When the Shadow Starts to Show Up

    The journey with the shadow starts in earnest when we accept that the shadow exists, and we start to take it seriously. This can happen at lots of different points in our life journey, but some of the most dramatic examples can occur during midlife.

    For instance, imagine a male individual approaching midlife, who has exhibited a “straight arrow” persona all through adulthood. This man may have a fairly conservative career, perhaps as an accountant or insurance actuary. He may be a strong family man of scrupulous fidelity who attends all of his kids’ sports events. Yet, suddenly, in ways that dumfound even himself, he may start to act in ways that are quite contrary to to the picture that others, and even he himself have had of him. He may turn into a “party animal”, or someone who crosses the line in terms of extra-marital liaisons.

    If such a thing happens, the individual involved may live with a split. He may simply never acknowledge the contradiction between the image he has previously presented with of moral rectitude, and his desires and actions now. If so, shadow will continue to exist and act itself out, without actually coming into direct connection with ego consciousness. In that case, as it were, persona and shadow would co-exist in the same house divided without acknowledging each other.

    But what if this man were to engage with his shadow? He would first have to acknowledge to himself that his shadow was a part of him, that the emerging patterns described above were actually an expression of who he is. This might prove exceedlingly uncomfortable. The individual may well feel that he is stuck being someone that he is not very proud of.

    Yet, this is the point at which an exceedingly important and creative inner dialogue may begin. For, as it turns out, the shadow is not just the dark underbelly of the personality.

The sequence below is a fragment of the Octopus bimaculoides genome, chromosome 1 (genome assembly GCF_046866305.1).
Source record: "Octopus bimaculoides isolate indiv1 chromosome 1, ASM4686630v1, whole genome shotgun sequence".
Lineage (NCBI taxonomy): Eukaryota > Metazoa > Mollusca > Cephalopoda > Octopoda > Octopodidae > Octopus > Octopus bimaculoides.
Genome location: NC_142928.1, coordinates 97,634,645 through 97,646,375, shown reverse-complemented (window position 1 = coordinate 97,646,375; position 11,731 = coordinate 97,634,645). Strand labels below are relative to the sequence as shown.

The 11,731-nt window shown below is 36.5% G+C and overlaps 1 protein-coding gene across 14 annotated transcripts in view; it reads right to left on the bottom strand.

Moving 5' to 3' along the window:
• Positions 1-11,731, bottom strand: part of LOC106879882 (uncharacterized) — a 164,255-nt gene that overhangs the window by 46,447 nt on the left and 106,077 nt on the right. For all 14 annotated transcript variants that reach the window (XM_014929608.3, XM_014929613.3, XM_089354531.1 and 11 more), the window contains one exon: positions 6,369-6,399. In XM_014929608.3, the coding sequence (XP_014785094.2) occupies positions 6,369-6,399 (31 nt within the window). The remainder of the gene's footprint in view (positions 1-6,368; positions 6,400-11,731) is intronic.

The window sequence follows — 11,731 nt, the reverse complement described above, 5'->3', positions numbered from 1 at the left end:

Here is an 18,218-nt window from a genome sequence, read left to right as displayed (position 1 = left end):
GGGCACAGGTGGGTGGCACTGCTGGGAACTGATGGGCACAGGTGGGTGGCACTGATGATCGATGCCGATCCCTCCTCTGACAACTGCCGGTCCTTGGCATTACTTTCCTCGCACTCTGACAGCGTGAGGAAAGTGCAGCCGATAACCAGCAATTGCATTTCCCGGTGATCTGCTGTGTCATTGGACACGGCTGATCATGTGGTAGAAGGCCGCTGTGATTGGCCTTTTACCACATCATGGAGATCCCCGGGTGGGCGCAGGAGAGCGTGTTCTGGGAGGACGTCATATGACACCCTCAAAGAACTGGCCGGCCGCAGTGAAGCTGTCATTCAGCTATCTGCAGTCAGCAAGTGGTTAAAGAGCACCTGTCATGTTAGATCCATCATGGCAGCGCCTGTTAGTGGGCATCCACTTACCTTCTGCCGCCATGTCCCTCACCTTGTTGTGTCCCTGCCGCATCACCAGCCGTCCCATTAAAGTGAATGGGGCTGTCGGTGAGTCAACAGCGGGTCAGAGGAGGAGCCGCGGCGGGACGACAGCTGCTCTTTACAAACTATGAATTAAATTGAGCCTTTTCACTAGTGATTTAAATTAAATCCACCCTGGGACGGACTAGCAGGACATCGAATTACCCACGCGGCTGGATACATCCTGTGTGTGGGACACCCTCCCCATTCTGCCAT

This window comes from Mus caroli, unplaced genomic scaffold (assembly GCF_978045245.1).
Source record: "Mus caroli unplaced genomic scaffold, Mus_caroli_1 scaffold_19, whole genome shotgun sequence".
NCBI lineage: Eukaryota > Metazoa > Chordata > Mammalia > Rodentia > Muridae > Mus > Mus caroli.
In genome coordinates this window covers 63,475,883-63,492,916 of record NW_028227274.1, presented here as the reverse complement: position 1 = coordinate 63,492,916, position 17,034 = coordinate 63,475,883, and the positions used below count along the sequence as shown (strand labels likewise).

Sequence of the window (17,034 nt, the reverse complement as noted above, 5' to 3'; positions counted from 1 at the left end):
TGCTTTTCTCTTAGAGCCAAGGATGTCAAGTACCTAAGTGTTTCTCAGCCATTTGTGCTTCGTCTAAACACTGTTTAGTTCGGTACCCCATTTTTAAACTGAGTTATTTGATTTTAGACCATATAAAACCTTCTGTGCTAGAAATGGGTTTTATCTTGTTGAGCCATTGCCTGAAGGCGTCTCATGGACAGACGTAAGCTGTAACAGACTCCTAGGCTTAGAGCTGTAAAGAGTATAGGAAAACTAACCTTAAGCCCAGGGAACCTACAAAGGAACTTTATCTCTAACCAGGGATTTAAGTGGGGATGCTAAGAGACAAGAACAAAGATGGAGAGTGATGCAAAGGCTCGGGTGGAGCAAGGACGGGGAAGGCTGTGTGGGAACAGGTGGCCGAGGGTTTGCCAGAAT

Dialoguing with the Shadow

    In fact, connecting with the shadow may have deep, lasting importance for our lives. It may release creative and life-filled aspects of ourselves. For as Jung tells us,

    The shadow is merely… inferior, primitive, unadapted and awkward; not wholly bad. It even contains childish or primitive qualities which would… vitalize and embellish human existence, but—convention forbids!


    [The shadow] displays a number of good qualities, such as normal instincts, appropriate reactions, realistic insights, creative impulses, etc.

    So not only does confronting the shadow bring us into awareness of parts of ourselves of which we not proud; it also brings us to awareness of new life possibilities. So this confrontation with the shadow may turn out to be a matter of fundamental importance in our life journey. 

    Working with the shadow personality can be very difficult to do on one’s own.  Gaining insight and support through a working alliance with a depth psychotherapist who is well experienced in working with the shadow can be remarkably helpful.

    With very best wishes for your continuing personal journey

    Brian Collinson 

    Registered Psychotherapist and 

    Certified Jungian Analyst (IAAP) 

    Certified Clinical Anxiety Treatment Professional

    © Brian Collinson, 2024